1. Traveling while diseased: determining the effects of malaria parasites on avian migratory performance. Mentors: Dr. Beth MacDougall-Shackleton and Dr. Chris Guglielmo. We are using experimental infections and simulated migratory movement in a wind tunnel to determine whether infections by avian malaria have a cryptic limiting effect in bird population dynamics by negatively affecting migratory performance.

2. Haemosporidian parasites in migratory and breeding populations of Louisiana Waterthrush (Parkesia motacilla). Collaborator: Dr Steven Latta, National Aviary

3. Haemosporidian parasites in wintering avian assemblages of Hispaniola.  Collaborators: Dr Robert E. RicklefsDr Steven Latta

4. Tick-transmitted blood pathogens infecting bird assemblages in Missouri, USA. Collaborator: Dr. Solny Adalsteinsson


Nevis volcano, Lesser Antilles

The unique biogeography of the West Indian archipelago, located southeast of the North America in the Caribbean region, allows one to use island history to understand host-parasite interactions and their evolutionary relationships over time. In the Pleistocene, ca. 20 K yr. ago, sea level dropped up to 120 m due to the expansion of continental ice sheets, leading to the coalescence of several island masses in the archipelago. Organisms could freely disperse across islands within the past several thousand years using exposed land bridges, and tending to homogenize assemblages of hosts and their pathogens across islands currently isolated by seawater. I use the the geologic history of the islands as a natural experiment to determine parasite turnover rates over millennial time scales. published at PNAS. 

Organisms in nature frequently have multiple parasitic infections, yet patterns of parasite co-occurrenceare poorly documented. I ask whether two common avian blood parasites, one haemosporidian and one trypanosome, affect each other’s occurrence in individuals of a single host species. I use molecular genotyping to survey protozoan parasites in the peripheral blood of yellow-breasted chats (Aves: Passeriformes: [Parulidae] Icteria virens) from the Ozarks of southern Missouri. I found a positive association between the occurrence of the haemosporidian and trypanosome parasites, such that infection by one parasite increases the probability of infection by the other. published at Parasitology.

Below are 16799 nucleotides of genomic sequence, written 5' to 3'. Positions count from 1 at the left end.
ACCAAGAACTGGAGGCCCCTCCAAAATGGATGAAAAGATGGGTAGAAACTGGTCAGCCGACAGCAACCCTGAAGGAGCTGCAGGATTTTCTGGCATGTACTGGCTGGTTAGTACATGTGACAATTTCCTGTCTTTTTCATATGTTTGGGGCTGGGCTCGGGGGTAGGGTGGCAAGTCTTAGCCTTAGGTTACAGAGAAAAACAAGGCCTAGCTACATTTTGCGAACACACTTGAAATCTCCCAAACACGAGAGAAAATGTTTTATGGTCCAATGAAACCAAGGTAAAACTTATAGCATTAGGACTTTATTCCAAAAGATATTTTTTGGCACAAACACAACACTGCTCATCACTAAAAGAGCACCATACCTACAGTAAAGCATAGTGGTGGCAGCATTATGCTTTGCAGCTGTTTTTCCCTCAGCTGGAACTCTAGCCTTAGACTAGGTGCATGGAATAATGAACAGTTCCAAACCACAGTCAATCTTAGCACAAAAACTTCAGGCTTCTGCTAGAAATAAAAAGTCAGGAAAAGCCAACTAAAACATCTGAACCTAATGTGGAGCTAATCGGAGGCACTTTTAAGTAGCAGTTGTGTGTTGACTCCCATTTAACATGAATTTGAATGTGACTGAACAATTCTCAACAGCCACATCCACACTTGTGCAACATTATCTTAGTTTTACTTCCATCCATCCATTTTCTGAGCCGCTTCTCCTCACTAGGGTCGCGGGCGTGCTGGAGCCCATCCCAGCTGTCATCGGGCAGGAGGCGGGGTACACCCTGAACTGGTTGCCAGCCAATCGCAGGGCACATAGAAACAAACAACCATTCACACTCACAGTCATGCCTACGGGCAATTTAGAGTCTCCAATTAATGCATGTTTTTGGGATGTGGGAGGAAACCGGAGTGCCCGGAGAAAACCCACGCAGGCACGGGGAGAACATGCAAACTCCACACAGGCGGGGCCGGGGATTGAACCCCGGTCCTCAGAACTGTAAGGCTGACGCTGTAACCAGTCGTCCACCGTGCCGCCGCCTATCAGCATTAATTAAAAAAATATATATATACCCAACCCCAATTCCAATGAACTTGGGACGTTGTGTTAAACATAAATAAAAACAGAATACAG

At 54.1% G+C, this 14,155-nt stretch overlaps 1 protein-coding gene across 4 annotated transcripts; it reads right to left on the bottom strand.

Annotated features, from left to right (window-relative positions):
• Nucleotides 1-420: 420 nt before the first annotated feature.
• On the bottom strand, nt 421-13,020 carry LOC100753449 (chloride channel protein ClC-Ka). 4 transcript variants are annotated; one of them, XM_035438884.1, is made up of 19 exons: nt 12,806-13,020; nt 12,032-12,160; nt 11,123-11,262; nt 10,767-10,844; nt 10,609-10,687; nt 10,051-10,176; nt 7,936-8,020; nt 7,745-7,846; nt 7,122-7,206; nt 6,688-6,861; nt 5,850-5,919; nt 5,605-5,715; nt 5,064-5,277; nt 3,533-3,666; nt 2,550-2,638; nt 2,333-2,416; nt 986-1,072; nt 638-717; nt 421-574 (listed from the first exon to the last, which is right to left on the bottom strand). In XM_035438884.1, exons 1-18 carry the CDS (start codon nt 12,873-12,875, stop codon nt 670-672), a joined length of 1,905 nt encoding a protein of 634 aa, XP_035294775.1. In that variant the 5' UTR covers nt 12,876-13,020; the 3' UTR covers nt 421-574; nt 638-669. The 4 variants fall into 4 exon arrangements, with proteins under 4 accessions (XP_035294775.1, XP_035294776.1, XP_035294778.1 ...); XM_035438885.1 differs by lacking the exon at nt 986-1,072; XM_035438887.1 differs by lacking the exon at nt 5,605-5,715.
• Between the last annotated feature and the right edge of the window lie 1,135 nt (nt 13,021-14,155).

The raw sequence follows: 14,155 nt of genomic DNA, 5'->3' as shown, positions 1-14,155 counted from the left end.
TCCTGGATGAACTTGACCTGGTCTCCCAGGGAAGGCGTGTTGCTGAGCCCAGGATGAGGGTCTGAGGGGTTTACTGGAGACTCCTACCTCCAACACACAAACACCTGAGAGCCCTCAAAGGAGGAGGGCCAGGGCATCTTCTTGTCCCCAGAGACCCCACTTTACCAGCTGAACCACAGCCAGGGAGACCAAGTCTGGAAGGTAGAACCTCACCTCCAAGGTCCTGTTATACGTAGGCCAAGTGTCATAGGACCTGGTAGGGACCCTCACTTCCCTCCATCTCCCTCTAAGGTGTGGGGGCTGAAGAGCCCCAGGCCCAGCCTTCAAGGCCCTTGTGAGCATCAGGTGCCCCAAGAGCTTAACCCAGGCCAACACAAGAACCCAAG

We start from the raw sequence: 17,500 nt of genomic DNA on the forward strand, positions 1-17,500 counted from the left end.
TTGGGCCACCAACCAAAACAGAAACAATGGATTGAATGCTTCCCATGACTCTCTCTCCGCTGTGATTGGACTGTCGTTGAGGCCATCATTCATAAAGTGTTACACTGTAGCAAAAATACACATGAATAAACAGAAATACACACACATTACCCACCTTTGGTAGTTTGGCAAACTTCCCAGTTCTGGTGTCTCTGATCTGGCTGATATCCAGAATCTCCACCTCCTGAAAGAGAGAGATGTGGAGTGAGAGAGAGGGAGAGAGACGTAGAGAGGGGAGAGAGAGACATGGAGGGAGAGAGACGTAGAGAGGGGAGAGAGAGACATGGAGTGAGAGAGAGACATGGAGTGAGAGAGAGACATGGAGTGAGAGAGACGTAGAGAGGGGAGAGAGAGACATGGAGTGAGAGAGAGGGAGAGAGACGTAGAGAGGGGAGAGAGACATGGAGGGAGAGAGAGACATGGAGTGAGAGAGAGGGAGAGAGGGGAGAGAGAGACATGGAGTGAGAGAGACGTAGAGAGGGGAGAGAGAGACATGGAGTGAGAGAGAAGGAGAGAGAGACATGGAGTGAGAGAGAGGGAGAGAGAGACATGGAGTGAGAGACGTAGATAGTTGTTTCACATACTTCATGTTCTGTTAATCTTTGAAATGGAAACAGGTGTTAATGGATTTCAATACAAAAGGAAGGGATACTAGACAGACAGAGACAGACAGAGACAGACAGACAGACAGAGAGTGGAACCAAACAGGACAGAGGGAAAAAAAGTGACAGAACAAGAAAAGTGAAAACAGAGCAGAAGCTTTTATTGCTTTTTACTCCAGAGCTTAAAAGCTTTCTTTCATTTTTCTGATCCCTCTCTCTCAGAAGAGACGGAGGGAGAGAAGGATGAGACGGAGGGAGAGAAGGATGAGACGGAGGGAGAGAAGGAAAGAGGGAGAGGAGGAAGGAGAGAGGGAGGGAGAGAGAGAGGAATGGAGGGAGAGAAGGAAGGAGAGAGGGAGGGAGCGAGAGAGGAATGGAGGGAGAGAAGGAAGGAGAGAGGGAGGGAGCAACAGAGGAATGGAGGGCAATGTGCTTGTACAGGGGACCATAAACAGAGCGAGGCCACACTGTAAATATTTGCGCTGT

• Low prevalence of haemosporidian parasites of shorebirds in Argentina. Collaborators: Dr Robert E. Ricklefs; Graciela Escudero & Victor A.S. Penha

Figure2_ArgentinaFINALTreeMarch29Migratory shorebirds (Charadriiformes) face physiological stress during migration and experience a wide range of vector-suitable habitats across their distributions, thought haemosporidian parasites (order Haemosporida) have been rarely detected in these species worldwide. We ask whether shorebirds that engage long-distance latitudinal migrations on the Western Hemisphere remain infection-free, even when wintering on sites where parasite transmission is known to occur. We test the hypothesis that parasite prevalence is higher in shorebirds wintering in inland areas associated with freshwater and abundant landbird populations, compared to shorebirds wintering in coastal habitats.  We found that haemosporidian infections are rare in shorebirds even when these co-occur with landbird species in inland areas suitable for parasite transmission. published at Ardea.